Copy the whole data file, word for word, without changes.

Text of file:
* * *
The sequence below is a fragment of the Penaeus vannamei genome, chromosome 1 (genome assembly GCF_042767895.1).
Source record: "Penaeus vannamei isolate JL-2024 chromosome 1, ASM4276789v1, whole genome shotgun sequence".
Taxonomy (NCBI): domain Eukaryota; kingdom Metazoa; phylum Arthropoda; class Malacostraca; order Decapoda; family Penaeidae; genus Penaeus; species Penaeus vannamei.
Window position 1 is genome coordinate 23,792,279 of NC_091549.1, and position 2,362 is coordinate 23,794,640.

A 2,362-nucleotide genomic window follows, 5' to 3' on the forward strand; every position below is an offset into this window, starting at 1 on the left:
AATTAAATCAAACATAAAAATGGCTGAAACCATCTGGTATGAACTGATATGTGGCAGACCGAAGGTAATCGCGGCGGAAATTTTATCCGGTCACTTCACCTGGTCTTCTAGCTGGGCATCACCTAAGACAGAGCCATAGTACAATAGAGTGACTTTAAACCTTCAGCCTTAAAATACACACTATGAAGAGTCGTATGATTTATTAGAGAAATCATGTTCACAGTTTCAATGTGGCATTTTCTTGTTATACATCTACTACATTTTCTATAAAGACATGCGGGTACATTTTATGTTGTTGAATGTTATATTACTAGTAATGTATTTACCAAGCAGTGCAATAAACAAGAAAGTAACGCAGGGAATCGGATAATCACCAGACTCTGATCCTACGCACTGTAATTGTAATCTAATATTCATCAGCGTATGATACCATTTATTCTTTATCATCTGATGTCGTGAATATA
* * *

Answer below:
The sequence below is a fragment of the Penaeus vannamei genome, chromosome 1 (genome assembly GCF_042767895.1).
Source record: "Penaeus vannamei isolate JL-2024 chromosome 1, ASM4276789v1, whole genome shotgun sequence".
Taxonomy (NCBI): domain Eukaryota; kingdom Metazoa; phylum Arthropoda; class Malacostraca; order Decapoda; family Penaeidae; genus Penaeus; species Penaeus vannamei.
Window position 1 is genome coordinate 23,792,279 of NC_091549.1, and position 2,362 is coordinate 23,794,640.

A 2,362-nucleotide genomic window follows, 5' to 3' on the forward strand; every position below is an offset into this window, starting at 1 on the left:
AATTAAATCAAACATAAAAATGGCTGAAACCATCTGGTATGAACTGATATGTGGCAGACCGAAGGTAATCGCGGCGGAAATTTTATCCGGTCACTTCACCTGGTCTTCTAGCTGGGCATCACCTAAGACAGAGCCATAGTACAATAGAGTGACTTTAAACCTTCAGCCTTAAAATACACACTATGAAGAGTCGTATGATTTATTAGAGAAATCATGTTCACAGTTTCAATGTGGCATTTTCTTGTTATACATCTACTACATTTTCTATAAAGACATGCGGGTACATTTTATGTTGTTGAATGTTATATTACTAGTAATGTATTTACCAAGCAGTGCAATAAACAAGAAAGTAACGCAGGGAATCGGATAATCACCAGACTCTGATCCTACGCACTGTAATTGTAATCTAATATTCATCAGCGTATGATACCATTTATTCTTTATCATCTGATGTCGTGAATATA